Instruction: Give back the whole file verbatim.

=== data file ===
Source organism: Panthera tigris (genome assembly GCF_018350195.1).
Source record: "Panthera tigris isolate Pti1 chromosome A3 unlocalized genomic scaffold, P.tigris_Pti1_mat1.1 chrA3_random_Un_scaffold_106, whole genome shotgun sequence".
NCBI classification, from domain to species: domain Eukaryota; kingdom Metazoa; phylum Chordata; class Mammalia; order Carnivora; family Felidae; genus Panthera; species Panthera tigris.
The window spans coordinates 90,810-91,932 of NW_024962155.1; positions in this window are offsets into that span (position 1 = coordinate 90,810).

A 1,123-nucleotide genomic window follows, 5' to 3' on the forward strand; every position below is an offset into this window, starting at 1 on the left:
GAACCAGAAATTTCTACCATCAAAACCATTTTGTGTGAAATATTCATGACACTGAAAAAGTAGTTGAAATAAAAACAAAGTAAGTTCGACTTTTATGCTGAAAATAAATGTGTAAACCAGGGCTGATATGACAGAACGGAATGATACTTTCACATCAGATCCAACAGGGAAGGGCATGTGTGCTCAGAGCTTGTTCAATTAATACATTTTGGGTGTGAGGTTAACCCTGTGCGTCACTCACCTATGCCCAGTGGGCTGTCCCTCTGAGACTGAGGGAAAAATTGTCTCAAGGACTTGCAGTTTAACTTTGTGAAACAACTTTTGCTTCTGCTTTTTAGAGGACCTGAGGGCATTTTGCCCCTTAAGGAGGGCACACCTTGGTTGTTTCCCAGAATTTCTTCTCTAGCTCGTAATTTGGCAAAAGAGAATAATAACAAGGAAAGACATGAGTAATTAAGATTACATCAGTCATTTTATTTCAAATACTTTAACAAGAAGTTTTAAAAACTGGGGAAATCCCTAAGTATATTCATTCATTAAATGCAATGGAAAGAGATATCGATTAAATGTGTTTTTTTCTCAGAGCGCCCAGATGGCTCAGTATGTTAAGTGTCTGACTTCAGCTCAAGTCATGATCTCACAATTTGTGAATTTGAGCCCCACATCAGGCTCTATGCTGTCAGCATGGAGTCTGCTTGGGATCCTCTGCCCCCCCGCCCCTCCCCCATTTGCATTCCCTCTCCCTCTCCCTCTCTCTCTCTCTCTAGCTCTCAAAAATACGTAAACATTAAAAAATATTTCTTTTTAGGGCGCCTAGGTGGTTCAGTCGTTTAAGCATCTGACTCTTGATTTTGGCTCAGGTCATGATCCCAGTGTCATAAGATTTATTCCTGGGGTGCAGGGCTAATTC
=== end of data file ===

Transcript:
Source organism: Panthera tigris (genome assembly GCF_018350195.1).
Source record: "Panthera tigris isolate Pti1 chromosome A3 unlocalized genomic scaffold, P.tigris_Pti1_mat1.1 chrA3_random_Un_scaffold_106, whole genome shotgun sequence".
NCBI classification, from domain to species: domain Eukaryota; kingdom Metazoa; phylum Chordata; class Mammalia; order Carnivora; family Felidae; genus Panthera; species Panthera tigris.
The window spans coordinates 90,810-91,932 of NW_024962155.1; positions in this window are offsets into that span (position 1 = coordinate 90,810).

A 1,123-nucleotide genomic window follows, 5' to 3' on the forward strand; every position below is an offset into this window, starting at 1 on the left:
GAACCAGAAATTTCTACCATCAAAACCATTTTGTGTGAAATATTCATGACACTGAAAAAGTAGTTGAAATAAAAACAAAGTAAGTTCGACTTTTATGCTGAAAATAAATGTGTAAACCAGGGCTGATATGACAGAACGGAATGATACTTTCACATCAGATCCAACAGGGAAGGGCATGTGTGCTCAGAGCTTGTTCAATTAATACATTTTGGGTGTGAGGTTAACCCTGTGCGTCACTCACCTATGCCCAGTGGGCTGTCCCTCTGAGACTGAGGGAAAAATTGTCTCAAGGACTTGCAGTTTAACTTTGTGAAACAACTTTTGCTTCTGCTTTTTAGAGGACCTGAGGGCATTTTGCCCCTTAAGGAGGGCACACCTTGGTTGTTTCCCAGAATTTCTTCTCTAGCTCGTAATTTGGCAAAAGAGAATAATAACAAGGAAAGACATGAGTAATTAAGATTACATCAGTCATTTTATTTCAAATACTTTAACAAGAAGTTTTAAAAACTGGGGAAATCCCTAAGTATATTCATTCATTAAATGCAATGGAAAGAGATATCGATTAAATGTGTTTTTTTCTCAGAGCGCCCAGATGGCTCAGTATGTTAAGTGTCTGACTTCAGCTCAAGTCATGATCTCACAATTTGTGAATTTGAGCCCCACATCAGGCTCTATGCTGTCAGCATGGAGTCTGCTTGGGATCCTCTGCCCCCCCGCCCCTCCCCCATTTGCATTCCCTCTCCCTCTCCCTCTCTCTCTCTCTCTAGCTCTCAAAAATACGTAAACATTAAAAAATATTTCTTTTTAGGGCGCCTAGGTGGTTCAGTCGTTTAAGCATCTGACTCTTGATTTTGGCTCAGGTCATGATCCCAGTGTCATAAGATTTATTCCTGGGGTGCAGGGCTAATTC